First, announcing a Free Webinar and New Course:
Psychotherapy Essentials: Navigate the Therapeutic Space with Confidence
An online course and free introductory webinar for new and experienced therapists–
Many therapists suffer from the lack of an accessible and practical framework for navigating the variety and complexity of problems we work with as well as the confusing number of techniques available. Howtherapyworks.com is pleased to introduce a new course and introductory webinar:
Jeffery Smith, MD, Leader of the Psychotherapy Caucus of the American Psychiatric Association and President Elect of the Society for the Exploration of Psychotherapy Integration, says the answer is easier than one might think.
“Opportunity comes from a gap in knowledge that can, at last, be filled. Until recently, no one knew how words and human interaction lead to change in the problems we treat. That’s the infrastructure of psychotherapy and it applies to all problems and all therapies.”
The new, self-paced, online course gives learners an efficient way to make sense of the problems we treat and the foundational processes by which familiar therapeutic techniques do their work.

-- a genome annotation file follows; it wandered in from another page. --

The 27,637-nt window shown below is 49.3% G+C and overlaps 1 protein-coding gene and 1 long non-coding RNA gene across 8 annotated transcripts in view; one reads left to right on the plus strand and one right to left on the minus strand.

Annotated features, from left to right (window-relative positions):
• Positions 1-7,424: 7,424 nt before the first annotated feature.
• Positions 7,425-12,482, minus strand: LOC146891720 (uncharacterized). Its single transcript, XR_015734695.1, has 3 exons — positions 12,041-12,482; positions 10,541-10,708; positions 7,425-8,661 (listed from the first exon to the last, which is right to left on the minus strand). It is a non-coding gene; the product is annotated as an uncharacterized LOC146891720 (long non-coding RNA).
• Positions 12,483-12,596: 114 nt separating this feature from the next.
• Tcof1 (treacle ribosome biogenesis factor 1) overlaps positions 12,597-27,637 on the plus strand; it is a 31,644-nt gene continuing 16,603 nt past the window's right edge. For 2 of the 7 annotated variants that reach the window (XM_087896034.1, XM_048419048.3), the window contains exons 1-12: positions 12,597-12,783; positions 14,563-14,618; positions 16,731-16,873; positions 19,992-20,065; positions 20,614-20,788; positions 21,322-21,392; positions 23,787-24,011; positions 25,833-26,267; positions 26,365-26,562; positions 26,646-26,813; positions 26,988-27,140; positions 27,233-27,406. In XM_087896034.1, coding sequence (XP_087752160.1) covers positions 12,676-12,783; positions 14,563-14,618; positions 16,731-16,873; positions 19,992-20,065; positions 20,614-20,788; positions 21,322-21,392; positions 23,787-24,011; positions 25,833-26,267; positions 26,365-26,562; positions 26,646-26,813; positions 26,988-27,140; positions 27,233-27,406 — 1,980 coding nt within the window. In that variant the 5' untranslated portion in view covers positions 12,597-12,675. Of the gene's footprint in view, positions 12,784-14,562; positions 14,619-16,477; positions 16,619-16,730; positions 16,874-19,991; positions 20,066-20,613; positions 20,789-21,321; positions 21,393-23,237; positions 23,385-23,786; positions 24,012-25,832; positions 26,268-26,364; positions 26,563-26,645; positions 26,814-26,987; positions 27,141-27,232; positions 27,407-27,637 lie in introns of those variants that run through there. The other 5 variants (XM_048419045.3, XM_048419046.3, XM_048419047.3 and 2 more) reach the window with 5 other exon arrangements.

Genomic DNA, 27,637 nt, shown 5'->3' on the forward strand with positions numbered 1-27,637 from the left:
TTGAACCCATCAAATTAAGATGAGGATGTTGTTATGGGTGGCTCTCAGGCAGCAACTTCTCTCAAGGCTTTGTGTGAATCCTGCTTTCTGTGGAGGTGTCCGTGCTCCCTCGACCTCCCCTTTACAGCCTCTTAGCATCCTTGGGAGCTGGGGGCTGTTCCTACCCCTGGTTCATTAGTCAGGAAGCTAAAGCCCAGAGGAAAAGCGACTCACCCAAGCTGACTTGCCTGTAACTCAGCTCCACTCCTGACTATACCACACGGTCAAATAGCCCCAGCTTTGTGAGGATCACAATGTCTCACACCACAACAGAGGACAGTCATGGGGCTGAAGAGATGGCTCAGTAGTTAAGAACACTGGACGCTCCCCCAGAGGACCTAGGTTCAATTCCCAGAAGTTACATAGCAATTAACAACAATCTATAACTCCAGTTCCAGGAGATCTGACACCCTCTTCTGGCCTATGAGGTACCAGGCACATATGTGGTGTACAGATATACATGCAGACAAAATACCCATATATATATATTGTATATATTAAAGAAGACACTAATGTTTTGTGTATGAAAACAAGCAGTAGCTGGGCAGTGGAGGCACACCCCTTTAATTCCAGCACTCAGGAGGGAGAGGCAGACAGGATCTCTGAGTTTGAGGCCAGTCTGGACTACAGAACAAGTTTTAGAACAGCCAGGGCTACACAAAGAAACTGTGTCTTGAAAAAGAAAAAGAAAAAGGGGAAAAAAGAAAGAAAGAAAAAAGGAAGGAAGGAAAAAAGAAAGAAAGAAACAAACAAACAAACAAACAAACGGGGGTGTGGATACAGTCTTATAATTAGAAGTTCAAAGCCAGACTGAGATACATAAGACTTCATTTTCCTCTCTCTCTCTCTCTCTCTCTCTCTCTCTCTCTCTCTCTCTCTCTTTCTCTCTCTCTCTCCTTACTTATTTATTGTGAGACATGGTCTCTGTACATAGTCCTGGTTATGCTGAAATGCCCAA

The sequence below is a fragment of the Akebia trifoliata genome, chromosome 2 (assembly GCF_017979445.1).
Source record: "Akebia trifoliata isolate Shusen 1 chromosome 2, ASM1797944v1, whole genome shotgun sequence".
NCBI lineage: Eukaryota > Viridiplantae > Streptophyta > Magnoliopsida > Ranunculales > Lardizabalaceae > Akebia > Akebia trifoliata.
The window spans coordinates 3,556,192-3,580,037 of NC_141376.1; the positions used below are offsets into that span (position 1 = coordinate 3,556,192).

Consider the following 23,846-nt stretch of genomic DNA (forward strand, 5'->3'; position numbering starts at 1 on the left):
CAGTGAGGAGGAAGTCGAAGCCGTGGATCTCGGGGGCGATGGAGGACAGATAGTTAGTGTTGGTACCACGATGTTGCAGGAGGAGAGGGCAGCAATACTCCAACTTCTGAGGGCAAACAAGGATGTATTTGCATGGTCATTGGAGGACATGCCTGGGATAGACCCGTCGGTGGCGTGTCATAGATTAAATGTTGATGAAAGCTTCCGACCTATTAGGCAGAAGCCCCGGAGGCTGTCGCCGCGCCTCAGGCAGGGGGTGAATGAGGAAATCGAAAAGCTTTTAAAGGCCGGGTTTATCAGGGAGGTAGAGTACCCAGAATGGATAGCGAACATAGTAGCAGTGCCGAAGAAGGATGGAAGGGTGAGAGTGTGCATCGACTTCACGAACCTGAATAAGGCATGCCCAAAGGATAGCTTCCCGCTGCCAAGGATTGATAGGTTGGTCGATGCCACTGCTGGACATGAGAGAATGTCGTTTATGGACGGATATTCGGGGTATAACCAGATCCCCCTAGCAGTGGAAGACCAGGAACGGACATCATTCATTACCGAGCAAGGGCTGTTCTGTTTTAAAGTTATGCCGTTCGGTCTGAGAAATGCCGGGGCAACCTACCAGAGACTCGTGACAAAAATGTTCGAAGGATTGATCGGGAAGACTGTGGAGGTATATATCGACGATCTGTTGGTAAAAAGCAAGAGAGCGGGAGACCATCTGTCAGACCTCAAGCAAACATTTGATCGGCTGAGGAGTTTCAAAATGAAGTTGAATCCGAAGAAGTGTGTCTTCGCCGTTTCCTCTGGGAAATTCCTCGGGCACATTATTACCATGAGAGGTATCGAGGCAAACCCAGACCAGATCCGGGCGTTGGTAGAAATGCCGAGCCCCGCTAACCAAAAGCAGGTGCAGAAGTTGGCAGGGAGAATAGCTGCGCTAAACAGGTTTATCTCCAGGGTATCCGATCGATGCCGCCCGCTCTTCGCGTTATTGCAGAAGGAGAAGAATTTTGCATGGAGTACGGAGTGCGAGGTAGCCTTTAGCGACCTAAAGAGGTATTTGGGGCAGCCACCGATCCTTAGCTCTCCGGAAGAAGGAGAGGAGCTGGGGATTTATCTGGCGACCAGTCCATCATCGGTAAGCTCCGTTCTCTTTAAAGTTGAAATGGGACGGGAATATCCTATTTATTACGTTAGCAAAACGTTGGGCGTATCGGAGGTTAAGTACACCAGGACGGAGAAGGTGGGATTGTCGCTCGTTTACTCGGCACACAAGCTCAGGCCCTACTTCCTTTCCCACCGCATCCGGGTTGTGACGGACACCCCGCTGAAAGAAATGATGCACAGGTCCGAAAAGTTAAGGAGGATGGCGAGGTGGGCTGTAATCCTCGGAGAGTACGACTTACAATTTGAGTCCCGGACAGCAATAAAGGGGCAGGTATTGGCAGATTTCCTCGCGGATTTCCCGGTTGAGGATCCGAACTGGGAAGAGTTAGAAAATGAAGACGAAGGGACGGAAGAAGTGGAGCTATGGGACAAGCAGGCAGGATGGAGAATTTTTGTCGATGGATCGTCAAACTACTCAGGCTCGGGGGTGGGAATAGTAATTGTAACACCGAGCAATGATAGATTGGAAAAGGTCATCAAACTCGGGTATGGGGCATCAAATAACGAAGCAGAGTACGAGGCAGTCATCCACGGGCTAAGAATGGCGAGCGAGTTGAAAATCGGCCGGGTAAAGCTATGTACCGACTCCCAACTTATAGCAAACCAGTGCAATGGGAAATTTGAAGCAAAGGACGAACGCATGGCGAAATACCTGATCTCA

TIFT #86: Modernizing Psychotherapy
Psychotherapy has become overcomplicated and fragmented. New treatments create uncertainty with each claiming to have the answer. In the confusion, too many therapists fall back on just being good listeners. The solution is easier than one might think. We have an opportunity because, until recently, no one knew quite how words and human interaction could bring about change to the problems we treat. That’s the infrastructure of psychotherapy, where recent science helps bring clarity to the problems we treat and puts us on track to solve the mystery of how therapy works.
Keep what we already have
Understanding the infrastructure of psychotherapy, that is, how people develop the problems we work with and how technique leads to change, fills in what was missing but does not invalidate the vast amount of wisdom, observation, and research already collected.